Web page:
As of August 2016, Dropbox is dying

Why the password doesn't die yet

Many users still rely on easily crackable passwords. There are numerous alternative protection options. But the perfect one has yet to be developed.

The search for “death of the password” yields 40,000 Google hits. Because it has been discussed for years. The debate about the security of login data apparently continues to pass many users. As recently read in a study by the Potsdam Hasso Plattner Institute for Software System Technology (HPI), many users still rely on bad, i.e. easily crackable, passwords such as 123456 or password.

The past year has brought numerous improvements in the protection of accounts. For example, Yahoo made its new mail app available for download for iOS and Android in October. You can use it to log into the Yahoo website without a password. Users receive information such as the browser used and the approximate location of the computer via push notification. The app can then be used to approve the login process. The whole thing is called Yahoo Account Key.

Two-factor authentication

Other providers rely on two-way registration to secure the login. For example, you can have Facebook send you a code to your smartphone that you have to enter in addition to the password. Since August, users of the Dropbox cloud storage can also use a U2F token in the form of a USB stick in addition to their password to secure their account. U2F is a standard for two-factor registration, in the development of which Google, among others, is involved.

However, if you ask around in the IT industry, you will learn that hardly anyone makes use of these opportunities. Many users apparently find the options uncomfortable. This is probably one of the reasons why many users use one password for several services, which is good news for data thieves because they then gain access to various websites. In addition, even the simplest rules are often neglected: Upper and lower case, special characters and numbers should be the minimum standard when choosing a password in 2016. If you have difficulty memorizing a lot of passwords, we recommend password managers such as Lastpass or Dashlane. These protect login data with a password.

Brain waves measured

Fingerprint sensors such as in the iPhone or iris recognition in the Lumia 950 XL smartphone go in the right direction in terms of convenience, despite security risks, as do speech analysis or face scans. However, none of the methods works under all conditions and on all devices, i.e. in noisy surroundings or in poor lighting conditions on all standard notebooks. The emoji passcodes presented by Intelligent Environments in the summer are easier to remember, but of course they can also be cracked.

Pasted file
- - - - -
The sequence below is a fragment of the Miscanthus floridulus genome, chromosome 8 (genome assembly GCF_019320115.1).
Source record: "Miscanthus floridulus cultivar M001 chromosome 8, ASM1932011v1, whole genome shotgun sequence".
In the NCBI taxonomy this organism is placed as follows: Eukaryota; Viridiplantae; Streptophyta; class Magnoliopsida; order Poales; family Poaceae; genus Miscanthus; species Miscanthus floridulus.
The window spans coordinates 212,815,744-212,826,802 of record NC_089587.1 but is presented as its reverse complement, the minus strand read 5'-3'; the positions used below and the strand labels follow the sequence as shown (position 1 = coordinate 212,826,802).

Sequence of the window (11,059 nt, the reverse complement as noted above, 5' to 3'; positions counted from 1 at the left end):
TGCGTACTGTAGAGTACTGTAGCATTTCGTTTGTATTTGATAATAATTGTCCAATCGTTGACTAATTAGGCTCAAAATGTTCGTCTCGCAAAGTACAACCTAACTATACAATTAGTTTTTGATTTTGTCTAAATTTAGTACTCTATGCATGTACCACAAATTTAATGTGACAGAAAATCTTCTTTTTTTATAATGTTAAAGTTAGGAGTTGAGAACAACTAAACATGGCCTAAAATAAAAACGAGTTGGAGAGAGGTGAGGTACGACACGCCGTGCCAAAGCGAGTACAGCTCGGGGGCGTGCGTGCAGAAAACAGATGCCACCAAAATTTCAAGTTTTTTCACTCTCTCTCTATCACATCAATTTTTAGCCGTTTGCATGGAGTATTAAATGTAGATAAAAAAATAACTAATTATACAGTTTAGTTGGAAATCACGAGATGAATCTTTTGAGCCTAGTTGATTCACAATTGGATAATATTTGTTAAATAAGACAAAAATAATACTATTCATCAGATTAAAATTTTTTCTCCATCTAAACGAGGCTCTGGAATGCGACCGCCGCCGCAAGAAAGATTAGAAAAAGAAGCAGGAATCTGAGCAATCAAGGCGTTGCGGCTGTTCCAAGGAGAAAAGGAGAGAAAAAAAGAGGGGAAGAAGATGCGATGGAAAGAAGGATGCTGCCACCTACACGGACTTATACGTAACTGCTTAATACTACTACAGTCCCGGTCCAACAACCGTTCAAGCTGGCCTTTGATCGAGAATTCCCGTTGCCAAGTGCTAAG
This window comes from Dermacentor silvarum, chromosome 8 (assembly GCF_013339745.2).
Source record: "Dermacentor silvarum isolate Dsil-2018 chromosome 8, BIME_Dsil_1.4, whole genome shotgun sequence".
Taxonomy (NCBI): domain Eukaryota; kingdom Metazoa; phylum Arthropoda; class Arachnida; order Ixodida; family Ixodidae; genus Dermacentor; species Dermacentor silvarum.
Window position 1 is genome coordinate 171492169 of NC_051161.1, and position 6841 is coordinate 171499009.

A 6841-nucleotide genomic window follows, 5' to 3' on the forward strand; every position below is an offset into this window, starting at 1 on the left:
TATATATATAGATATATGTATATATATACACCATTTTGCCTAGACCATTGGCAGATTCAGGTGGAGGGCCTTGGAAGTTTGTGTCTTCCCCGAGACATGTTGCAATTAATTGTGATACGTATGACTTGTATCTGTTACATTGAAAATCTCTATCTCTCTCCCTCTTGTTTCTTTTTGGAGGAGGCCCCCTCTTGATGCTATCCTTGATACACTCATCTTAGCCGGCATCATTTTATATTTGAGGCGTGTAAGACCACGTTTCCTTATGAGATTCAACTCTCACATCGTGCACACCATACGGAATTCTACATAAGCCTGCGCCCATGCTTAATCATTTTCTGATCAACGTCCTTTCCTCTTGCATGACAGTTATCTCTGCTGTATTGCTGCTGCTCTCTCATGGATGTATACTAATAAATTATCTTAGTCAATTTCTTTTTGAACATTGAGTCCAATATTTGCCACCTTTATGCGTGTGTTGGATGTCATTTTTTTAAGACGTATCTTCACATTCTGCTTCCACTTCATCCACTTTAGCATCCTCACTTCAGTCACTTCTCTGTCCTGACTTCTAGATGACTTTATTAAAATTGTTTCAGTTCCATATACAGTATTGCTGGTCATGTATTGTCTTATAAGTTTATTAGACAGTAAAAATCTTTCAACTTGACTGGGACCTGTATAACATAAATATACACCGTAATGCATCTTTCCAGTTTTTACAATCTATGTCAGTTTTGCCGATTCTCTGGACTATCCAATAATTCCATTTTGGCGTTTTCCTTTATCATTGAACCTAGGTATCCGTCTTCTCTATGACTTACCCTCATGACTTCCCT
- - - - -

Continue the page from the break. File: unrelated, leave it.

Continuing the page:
In 2015, researchers from the University of Binghampton presented their “Brainprint” project. 45 test persons processed abbreviations differently, which could be read from their brain waves. In 94 percent of the cases, these users could be correctly assigned. However, the scientists have not yet revealed when the technology should be ready for the market. This may also be due to the fact that the study participants had to think about an abbreviation for several minutes.

Registration by bracelet

IT entrepreneur John McAfee recently clearly exceeded the funding target of $ 20,000 on Indiegogo for his Everykey project. Crowdfunding has already raised $ 100,000, and the campaign will run for another week. McAfee wants to provide users with a kind of USB stick and a wristband with which they can not only log into websites without having to enter their password. Doors, for example, should also be able to be opened in this way.

"The perfect solution, however, probably combines factors such as the WiFi you are in or a paired Bluetooth device with biometric factors," wrote Richard Reiner, CTO of Intel Security, in a guest post on this week. Added to this is the safeguarding of the multi-factor registration by means of user information that is stored deep in the device. This would also make social engineering attacks more difficult, in which attackers try to find out the answers to security questions such as the name of the first pet via social networks. “In order to achieve the breakthrough, such a solution would have to run on all websites and in all apps that users already use,” says Reiner, and for this, of course, it would have to be possible to integrate all previously used passwords with little effort.

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